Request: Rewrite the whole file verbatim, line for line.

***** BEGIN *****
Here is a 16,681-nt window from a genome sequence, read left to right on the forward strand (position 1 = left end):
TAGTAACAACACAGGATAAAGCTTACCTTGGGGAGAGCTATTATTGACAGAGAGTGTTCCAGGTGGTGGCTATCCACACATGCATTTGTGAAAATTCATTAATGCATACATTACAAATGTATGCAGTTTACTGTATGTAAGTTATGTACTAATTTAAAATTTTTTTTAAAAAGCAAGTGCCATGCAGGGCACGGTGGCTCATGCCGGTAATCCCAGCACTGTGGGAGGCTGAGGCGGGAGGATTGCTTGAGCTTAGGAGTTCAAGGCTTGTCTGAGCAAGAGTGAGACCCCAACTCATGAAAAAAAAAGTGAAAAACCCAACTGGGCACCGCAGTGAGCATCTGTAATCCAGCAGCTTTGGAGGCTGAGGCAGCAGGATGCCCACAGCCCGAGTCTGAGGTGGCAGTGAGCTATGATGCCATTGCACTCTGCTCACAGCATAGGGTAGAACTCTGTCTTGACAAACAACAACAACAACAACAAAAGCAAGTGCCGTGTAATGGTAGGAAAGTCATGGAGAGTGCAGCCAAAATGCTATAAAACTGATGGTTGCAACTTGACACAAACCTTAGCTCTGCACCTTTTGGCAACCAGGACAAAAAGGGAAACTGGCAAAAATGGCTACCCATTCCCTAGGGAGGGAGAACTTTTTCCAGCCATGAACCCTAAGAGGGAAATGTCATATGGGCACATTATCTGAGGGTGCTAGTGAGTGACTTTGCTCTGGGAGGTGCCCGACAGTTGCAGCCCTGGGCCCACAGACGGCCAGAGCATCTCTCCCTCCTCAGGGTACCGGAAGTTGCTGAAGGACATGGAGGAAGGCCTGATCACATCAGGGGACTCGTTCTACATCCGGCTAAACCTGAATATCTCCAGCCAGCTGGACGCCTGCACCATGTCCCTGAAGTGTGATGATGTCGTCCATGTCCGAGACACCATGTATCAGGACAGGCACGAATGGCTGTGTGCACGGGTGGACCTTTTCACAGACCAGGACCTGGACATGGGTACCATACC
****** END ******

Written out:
Here is a 16,681-nt window from a genome sequence, read left to right on the forward strand (position 1 = left end):
TAGTAACAACACAGGATAAAGCTTACCTTGGGGAGAGCTATTATTGACAGAGAGTGTTCCAGGTGGTGGCTATCCACACATGCATTTGTGAAAATTCATTAATGCATACATTACAAATGTATGCAGTTTACTGTATGTAAGTTATGTACTAATTTAAAATTTTTTTTAAAAAGCAAGTGCCATGCAGGGCACGGTGGCTCATGCCGGTAATCCCAGCACTGTGGGAGGCTGAGGCGGGAGGATTGCTTGAGCTTAGGAGTTCAAGGCTTGTCTGAGCAAGAGTGAGACCCCAACTCATGAAAAAAAAAGTGAAAAACCCAACTGGGCACCGCAGTGAGCATCTGTAATCCAGCAGCTTTGGAGGCTGAGGCAGCAGGATGCCCACAGCCCGAGTCTGAGGTGGCAGTGAGCTATGATGCCATTGCACTCTGCTCACAGCATAGGGTAGAACTCTGTCTTGACAAACAACAACAACAACAACAAAAGCAAGTGCCGTGTAATGGTAGGAAAGTCATGGAGAGTGCAGCCAAAATGCTATAAAACTGATGGTTGCAACTTGACACAAACCTTAGCTCTGCACCTTTTGGCAACCAGGACAAAAAGGGAAACTGGCAAAAATGGCTACCCATTCCCTAGGGAGGGAGAACTTTTTCCAGCCATGAACCCTAAGAGGGAAATGTCATATGGGCACATTATCTGAGGGTGCTAGTGAGTGACTTTGCTCTGGGAGGTGCCCGACAGTTGCAGCCCTGGGCCCACAGACGGCCAGAGCATCTCTCCCTCCTCAGGGTACCGGAAGTTGCTGAAGGACATGGAGGAAGGCCTGATCACATCAGGGGACTCGTTCTACATCCGGCTAAACCTGAATATCTCCAGCCAGCTGGACGCCTGCACCATGTCCCTGAAGTGTGATGATGTCGTCCATGTCCGAGACACCATGTATCAGGACAGGCACGAATGGCTGTGTGCACGGGTGGACCTTTTCACAGACCAGGACCTGGACATGGGTACCATACC